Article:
Perturbation of cell state alters p53 DNA binding

To establish a causal link between chromatin state and p53 binding, we treated MCF7 cells with decitabine, a methylase inhibitor that has been shown to broadly alter chromatin structure [25]. We then treated these cells with IR and preformed p53 ChIP-seq and ATAC-seq. Comparing p53 binding between the decitabine treated and untreated cells, showed a modest but significant correlation between change in chromatin accessibility and change in p53 DNA binding between decitabine treated and untreated samples (Pearson’s r = 0.16, p = 3.99e-13). Looking at differential peaks between conditions, we found only one binding site, adjacent to the DLGAP5 gene, that showed a substantial change in p53 binding (Fig. 5a). This increase in p53 binding was accompanied by increased accessibility (Fig. 5b). The DLGAP5 binding site has a consensus p53 motif and showed occupancy in other cell lines such as UACC62 (Fig. 5b). Overall, these data show that decitabine treatment results in chromatin changes that can favor p53 binding at some binding sites but does not alter the global p53 DNA binding profile (Fig. 5a), perhaps due to limited overlap of accessibility changes and p53 binding sites.

Fig. 5
figure 5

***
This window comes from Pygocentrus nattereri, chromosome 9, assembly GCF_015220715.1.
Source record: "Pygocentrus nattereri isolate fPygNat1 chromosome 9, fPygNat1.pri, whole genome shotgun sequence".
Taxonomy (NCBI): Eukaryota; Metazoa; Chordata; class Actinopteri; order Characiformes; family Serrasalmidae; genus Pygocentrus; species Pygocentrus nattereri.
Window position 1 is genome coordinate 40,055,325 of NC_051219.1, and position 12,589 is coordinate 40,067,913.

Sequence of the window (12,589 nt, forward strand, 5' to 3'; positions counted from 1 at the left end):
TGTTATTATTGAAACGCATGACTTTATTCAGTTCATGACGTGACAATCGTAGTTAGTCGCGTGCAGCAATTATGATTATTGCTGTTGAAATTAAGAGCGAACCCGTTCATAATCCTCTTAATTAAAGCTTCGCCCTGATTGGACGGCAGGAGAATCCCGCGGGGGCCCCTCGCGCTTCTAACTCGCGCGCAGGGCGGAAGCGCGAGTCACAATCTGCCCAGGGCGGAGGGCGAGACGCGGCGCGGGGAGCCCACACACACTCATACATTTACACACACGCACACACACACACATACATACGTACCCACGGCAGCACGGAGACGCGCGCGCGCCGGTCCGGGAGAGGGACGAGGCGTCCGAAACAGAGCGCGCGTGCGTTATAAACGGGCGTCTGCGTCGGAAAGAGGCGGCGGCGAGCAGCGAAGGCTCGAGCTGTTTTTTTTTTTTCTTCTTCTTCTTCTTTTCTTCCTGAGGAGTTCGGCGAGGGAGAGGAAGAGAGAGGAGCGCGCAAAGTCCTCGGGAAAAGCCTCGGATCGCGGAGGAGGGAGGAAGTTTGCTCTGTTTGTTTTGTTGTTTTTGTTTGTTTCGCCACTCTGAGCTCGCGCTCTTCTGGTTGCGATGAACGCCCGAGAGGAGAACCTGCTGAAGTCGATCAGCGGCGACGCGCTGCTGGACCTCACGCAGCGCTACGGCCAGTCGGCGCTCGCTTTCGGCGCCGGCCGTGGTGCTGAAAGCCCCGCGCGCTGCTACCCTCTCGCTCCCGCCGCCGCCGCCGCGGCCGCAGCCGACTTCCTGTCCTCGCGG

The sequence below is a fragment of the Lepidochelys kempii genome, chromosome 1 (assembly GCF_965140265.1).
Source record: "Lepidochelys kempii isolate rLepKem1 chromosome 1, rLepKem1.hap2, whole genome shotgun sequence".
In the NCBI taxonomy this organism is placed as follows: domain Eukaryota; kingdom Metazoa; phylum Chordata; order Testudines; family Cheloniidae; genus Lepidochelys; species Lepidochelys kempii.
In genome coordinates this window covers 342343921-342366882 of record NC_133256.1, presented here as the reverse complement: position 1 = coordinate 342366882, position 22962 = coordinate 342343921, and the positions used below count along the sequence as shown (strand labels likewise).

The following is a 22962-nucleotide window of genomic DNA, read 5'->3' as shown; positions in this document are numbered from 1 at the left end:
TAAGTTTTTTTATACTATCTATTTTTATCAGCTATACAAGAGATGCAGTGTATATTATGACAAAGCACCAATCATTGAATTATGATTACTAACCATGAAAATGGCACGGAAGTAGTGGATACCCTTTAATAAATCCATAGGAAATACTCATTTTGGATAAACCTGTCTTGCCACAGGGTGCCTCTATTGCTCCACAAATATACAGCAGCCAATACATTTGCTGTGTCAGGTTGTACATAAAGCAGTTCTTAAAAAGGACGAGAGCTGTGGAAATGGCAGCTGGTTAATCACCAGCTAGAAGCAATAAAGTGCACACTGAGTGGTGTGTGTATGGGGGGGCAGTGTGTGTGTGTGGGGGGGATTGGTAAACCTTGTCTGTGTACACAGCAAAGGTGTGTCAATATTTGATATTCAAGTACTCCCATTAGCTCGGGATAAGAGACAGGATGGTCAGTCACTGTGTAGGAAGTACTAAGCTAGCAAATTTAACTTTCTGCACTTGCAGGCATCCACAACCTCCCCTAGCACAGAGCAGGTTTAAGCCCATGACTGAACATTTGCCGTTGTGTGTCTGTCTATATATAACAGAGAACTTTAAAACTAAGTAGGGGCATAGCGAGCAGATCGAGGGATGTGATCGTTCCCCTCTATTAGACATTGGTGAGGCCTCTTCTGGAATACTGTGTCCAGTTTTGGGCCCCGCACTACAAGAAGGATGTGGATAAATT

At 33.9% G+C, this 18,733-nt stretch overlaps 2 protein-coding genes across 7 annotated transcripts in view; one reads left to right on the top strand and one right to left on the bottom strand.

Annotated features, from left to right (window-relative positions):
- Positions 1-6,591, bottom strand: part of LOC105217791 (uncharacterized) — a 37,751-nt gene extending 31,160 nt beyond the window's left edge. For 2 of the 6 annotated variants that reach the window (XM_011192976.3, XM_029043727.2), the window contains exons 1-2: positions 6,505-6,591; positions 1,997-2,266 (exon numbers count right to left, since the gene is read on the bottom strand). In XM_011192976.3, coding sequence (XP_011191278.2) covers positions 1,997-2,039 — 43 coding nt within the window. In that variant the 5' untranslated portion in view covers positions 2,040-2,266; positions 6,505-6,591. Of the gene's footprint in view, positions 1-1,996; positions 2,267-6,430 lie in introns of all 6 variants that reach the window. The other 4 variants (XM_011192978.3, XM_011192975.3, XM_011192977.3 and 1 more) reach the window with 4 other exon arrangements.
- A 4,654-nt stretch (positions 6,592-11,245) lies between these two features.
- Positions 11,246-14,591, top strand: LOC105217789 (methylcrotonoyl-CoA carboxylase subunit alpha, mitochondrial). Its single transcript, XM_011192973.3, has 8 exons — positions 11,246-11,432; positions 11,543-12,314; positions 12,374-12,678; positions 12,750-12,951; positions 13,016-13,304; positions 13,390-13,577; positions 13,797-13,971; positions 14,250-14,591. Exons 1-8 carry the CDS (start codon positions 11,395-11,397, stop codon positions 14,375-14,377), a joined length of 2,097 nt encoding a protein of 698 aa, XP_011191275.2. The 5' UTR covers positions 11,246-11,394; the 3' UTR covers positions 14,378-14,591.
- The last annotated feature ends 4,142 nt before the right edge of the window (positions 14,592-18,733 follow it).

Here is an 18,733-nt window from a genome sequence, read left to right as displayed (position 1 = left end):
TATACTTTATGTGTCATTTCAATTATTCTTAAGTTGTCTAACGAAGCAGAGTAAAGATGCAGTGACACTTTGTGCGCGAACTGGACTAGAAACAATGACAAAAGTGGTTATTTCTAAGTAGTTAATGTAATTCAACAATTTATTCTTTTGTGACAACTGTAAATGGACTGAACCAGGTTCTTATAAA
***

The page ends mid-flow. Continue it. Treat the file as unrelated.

Cellular state regulates p53 binding. (A) Scatter plot of p53 binding in IR treated MCF7 cells compared to MCF7 treated with IR and decitabine, colored by the difference in ATAC-seq signal between decitabine treated and untreated cells: log2(decitabine)-log2(untreated). (B) UCSC screen shot of the region around the gene DLGAP5, showing changes in p53 binding and accessibility in the decitabine treated MCF7 cells (the new peak is indicated by an arrow). Binding of p53 in IR treated UACC62 cells at the DLGAP5 locus without decitabine treatment is also shown. (C) UCSC screen shot of the IL1 locus showing increased p53 binding in TGFβ treated cells. (D) Boxplot showing log2 change in gene expression (TPM of TGFβ treated/untreated) in genes nearby p53 binding sites that showed altered occupancy in TGFβ treated cells. (E) Gene expression of IL1A and IL1B in cells treated as indicated with Nutlin3A or TGFβ (N = 3 experiments, except TGFβ + Nutlin3A N = 2). (F) Expression of IL1A and IL1B measured by RNA-seq in A549 cells treated with TGFβ comparing p53 knockdown cells to control knockdown (N = 3). All error bars are SEM